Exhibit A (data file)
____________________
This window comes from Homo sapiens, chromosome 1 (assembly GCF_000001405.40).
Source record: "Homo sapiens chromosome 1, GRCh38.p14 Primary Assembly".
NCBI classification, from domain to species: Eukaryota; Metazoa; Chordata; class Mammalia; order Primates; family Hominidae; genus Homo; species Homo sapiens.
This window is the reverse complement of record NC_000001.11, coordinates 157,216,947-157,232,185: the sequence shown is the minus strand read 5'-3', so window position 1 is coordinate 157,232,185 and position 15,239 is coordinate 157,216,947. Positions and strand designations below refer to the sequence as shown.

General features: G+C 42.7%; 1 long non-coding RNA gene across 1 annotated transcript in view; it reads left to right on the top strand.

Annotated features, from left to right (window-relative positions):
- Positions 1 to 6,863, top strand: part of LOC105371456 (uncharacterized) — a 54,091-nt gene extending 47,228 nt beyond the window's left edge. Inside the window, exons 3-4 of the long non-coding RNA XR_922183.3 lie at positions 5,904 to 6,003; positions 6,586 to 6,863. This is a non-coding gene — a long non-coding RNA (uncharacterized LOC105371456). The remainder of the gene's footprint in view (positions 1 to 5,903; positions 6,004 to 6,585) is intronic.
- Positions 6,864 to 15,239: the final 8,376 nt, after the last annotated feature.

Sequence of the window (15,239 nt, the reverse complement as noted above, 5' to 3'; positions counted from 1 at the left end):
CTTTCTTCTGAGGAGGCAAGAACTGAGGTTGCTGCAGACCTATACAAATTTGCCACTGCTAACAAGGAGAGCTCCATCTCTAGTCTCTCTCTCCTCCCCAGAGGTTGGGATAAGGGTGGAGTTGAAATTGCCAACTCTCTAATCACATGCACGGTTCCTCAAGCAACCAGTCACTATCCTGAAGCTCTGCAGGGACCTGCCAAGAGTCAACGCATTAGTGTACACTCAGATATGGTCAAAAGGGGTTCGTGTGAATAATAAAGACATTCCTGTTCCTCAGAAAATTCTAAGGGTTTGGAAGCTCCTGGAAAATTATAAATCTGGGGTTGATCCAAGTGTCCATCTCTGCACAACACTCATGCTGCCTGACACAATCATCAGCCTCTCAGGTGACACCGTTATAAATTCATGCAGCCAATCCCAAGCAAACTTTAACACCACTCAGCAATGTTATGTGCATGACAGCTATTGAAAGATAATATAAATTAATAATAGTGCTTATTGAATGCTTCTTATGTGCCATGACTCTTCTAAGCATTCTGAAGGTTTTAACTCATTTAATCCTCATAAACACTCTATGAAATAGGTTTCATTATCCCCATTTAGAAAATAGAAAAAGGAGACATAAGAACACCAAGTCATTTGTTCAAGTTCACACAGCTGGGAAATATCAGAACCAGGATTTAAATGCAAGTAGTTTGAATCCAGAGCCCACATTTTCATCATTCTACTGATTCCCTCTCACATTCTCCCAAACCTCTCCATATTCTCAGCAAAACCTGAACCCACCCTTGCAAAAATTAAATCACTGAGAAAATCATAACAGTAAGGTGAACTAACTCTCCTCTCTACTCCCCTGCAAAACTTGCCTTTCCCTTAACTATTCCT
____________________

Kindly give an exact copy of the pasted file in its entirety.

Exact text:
This window comes from Homo sapiens, chromosome 1 (assembly GCF_000001405.40).
Source record: "Homo sapiens chromosome 1, GRCh38.p14 Primary Assembly".
NCBI classification, from domain to species: Eukaryota; Metazoa; Chordata; class Mammalia; order Primates; family Hominidae; genus Homo; species Homo sapiens.
This window is the reverse complement of record NC_000001.11, coordinates 157,216,947-157,232,185: the sequence shown is the minus strand read 5'-3', so window position 1 is coordinate 157,232,185 and position 15,239 is coordinate 157,216,947. Positions and strand designations below refer to the sequence as shown.

General features: G+C 42.7%; 1 long non-coding RNA gene across 1 annotated transcript in view; it reads left to right on the top strand.

Annotated features, from left to right (window-relative positions):
- Positions 1 to 6,863, top strand: part of LOC105371456 (uncharacterized) — a 54,091-nt gene extending 47,228 nt beyond the window's left edge. Inside the window, exons 3-4 of the long non-coding RNA XR_922183.3 lie at positions 5,904 to 6,003; positions 6,586 to 6,863. This is a non-coding gene — a long non-coding RNA (uncharacterized LOC105371456). The remainder of the gene's footprint in view (positions 1 to 5,903; positions 6,004 to 6,585) is intronic.
- Positions 6,864 to 15,239: the final 8,376 nt, after the last annotated feature.

Sequence of the window (15,239 nt, the reverse complement as noted above, 5' to 3'; positions counted from 1 at the left end):
CTTTCTTCTGAGGAGGCAAGAACTGAGGTTGCTGCAGACCTATACAAATTTGCCACTGCTAACAAGGAGAGCTCCATCTCTAGTCTCTCTCTCCTCCCCAGAGGTTGGGATAAGGGTGGAGTTGAAATTGCCAACTCTCTAATCACATGCACGGTTCCTCAAGCAACCAGTCACTATCCTGAAGCTCTGCAGGGACCTGCCAAGAGTCAACGCATTAGTGTACACTCAGATATGGTCAAAAGGGGTTCGTGTGAATAATAAAGACATTCCTGTTCCTCAGAAAATTCTAAGGGTTTGGAAGCTCCTGGAAAATTATAAATCTGGGGTTGATCCAAGTGTCCATCTCTGCACAACACTCATGCTGCCTGACACAATCATCAGCCTCTCAGGTGACACCGTTATAAATTCATGCAGCCAATCCCAAGCAAACTTTAACACCACTCAGCAATGTTATGTGCATGACAGCTATTGAAAGATAATATAAATTAATAATAGTGCTTATTGAATGCTTCTTATGTGCCATGACTCTTCTAAGCATTCTGAAGGTTTTAACTCATTTAATCCTCATAAACACTCTATGAAATAGGTTTCATTATCCCCATTTAGAAAATAGAAAAAGGAGACATAAGAACACCAAGTCATTTGTTCAAGTTCACACAGCTGGGAAATATCAGAACCAGGATTTAAATGCAAGTAGTTTGAATCCAGAGCCCACATTTTCATCATTCTACTGATTCCCTCTCACATTCTCCCAAACCTCTCCATATTCTCAGCAAAACCTGAACCCACCCTTGCAAAAATTAAATCACTGAGAAAATCATAACAGTAAGGTGAACTAACTCTCCTCTCTACTCCCCTGCAAAACTTGCCTTTCCCTTAACTATTCCT